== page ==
The United States is not worried that, if it allows South Korea to reprocess its spent fuel, Seoul will start working on a bomb. But it is concerned that other countries would follow in South Korea's footsteps, that tensions with North Korea would increase, and that the threshold which has deterred Korean politicians from considering development of nuclear weapons might be lowered.

Provocative statements by some Korean commentators, and instinctive public support in favor of nuclear weapons registered by pollsters, express anxiety and vulnerability to North Korea's threat, not a strategy. In theory, that could change should North Korea acquire greater destructive capabilities and South Korean leaders lose confidence in U.S. promises to defend it from such capabilities. Long before reaching that point, however, South Korea's leaders would likely seek stronger defense commitments from the United States. Seoul and Washington would also both press China to weigh in with Pyongyang.

In early May, South Korean President Park Geun-Hye will arrive in Washington for her first state visit. Before that, the job of finishing the negotiation on the nuclear agreement will be taken over by the senior political level in both administrations. They will want to make a deal for Park to bring back to Korea. Details will be brushed aside. South Korea will argue that, because Washington's nuclear cooperation agreement with Japan gives Tokyo the right to separate the plutonium in its spent fuel, the United States should afford South Korea the same right.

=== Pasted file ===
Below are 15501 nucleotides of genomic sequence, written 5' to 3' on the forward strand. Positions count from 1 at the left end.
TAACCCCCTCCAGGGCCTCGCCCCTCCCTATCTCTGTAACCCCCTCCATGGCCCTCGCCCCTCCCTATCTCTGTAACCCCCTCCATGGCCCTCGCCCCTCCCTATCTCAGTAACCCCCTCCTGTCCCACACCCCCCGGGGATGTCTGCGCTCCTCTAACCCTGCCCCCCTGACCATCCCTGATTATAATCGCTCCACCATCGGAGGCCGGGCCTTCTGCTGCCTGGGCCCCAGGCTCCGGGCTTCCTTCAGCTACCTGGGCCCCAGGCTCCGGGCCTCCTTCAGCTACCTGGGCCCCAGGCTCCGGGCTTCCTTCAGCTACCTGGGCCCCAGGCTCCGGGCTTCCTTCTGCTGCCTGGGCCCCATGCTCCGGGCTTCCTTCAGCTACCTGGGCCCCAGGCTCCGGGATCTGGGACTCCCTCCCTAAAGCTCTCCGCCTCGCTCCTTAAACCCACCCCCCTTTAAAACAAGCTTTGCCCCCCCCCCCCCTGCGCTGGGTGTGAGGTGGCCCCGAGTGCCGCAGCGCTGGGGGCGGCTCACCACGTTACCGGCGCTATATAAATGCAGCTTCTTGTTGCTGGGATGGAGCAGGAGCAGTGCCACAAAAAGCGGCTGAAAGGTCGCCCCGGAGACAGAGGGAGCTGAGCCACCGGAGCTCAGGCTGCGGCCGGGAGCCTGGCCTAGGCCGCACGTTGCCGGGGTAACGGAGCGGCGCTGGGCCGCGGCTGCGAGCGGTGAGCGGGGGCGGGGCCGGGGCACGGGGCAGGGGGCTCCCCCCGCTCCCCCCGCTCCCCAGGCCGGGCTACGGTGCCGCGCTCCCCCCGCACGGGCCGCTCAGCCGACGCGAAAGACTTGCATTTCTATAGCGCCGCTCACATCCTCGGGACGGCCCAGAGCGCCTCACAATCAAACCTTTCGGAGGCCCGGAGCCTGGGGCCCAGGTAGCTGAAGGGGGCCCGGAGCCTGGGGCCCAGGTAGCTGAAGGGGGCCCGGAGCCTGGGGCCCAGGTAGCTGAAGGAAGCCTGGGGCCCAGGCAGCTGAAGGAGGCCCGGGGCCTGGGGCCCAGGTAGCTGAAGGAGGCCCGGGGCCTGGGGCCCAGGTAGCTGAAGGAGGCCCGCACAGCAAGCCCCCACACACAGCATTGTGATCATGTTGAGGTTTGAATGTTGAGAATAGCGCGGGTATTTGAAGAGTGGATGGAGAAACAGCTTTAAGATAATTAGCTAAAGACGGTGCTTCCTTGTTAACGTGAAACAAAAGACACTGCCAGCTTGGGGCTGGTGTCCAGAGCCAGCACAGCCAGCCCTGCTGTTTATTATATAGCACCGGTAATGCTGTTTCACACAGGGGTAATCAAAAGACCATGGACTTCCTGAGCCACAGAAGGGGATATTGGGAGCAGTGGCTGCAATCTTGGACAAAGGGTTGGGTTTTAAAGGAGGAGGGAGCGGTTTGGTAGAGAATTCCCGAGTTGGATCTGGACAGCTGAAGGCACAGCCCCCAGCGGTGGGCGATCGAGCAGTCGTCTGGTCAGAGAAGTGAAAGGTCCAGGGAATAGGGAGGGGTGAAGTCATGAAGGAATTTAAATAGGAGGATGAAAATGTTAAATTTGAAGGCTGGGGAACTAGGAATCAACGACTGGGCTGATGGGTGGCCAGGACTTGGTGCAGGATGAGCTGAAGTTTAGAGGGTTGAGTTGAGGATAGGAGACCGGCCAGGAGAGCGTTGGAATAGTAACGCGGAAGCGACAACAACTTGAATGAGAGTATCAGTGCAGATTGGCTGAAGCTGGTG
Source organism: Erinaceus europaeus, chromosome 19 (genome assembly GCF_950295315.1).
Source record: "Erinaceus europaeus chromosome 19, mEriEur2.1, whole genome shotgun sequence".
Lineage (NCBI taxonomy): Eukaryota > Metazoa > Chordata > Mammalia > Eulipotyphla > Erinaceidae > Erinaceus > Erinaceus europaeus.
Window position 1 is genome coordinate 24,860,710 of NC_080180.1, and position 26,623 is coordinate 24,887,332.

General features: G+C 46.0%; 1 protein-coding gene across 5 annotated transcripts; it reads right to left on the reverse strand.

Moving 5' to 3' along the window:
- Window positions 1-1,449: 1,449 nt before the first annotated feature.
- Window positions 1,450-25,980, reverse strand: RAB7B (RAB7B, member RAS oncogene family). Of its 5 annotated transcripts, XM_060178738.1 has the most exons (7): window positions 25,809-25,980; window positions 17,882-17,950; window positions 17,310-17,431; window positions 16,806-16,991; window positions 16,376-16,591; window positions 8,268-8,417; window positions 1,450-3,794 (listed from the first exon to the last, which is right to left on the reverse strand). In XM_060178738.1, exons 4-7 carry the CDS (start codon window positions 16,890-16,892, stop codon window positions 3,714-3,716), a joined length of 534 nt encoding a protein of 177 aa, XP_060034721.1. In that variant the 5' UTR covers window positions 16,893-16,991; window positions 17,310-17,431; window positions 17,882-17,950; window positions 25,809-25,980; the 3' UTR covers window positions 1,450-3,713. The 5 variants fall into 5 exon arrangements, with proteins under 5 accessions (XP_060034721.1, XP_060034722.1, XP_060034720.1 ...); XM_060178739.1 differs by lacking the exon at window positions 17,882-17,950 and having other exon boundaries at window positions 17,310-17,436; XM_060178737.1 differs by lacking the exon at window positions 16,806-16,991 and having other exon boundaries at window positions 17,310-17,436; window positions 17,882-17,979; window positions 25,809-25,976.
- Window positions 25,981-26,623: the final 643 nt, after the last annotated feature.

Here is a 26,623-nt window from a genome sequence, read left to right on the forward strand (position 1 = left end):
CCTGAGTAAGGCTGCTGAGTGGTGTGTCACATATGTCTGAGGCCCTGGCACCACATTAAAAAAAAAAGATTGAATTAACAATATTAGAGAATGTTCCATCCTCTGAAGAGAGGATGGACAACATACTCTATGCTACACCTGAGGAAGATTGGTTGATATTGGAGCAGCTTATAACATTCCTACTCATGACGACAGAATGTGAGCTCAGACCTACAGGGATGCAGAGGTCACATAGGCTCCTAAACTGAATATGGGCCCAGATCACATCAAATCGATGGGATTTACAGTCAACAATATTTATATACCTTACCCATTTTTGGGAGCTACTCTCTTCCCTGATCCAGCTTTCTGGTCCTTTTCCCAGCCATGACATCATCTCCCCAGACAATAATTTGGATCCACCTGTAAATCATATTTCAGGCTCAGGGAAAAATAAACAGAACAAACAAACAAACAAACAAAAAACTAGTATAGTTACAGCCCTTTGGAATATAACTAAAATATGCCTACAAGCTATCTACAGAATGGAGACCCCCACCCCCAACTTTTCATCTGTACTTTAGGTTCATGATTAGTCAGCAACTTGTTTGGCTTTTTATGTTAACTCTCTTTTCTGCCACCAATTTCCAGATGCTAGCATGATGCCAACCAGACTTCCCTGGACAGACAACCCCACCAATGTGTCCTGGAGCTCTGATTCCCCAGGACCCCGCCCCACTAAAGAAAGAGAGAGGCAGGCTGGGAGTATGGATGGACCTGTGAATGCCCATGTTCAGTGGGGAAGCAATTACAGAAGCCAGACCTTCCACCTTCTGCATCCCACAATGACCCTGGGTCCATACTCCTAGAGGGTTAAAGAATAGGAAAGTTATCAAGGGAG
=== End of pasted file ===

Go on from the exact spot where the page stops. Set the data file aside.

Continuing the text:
But, when that agreement was signed, in 1988, the Asia-Pacific region was not bristling with hyper-nationalized territorial conflicts, North Korea was in the NPT and had no nuclear weapons, and the Cold War superpowers acted in consort as global nonproliferation enforcers. Today's world is very different, and the United States is disinclined to give the South the carte blanche approval it wants.

This article was originally published in Foreign Policy.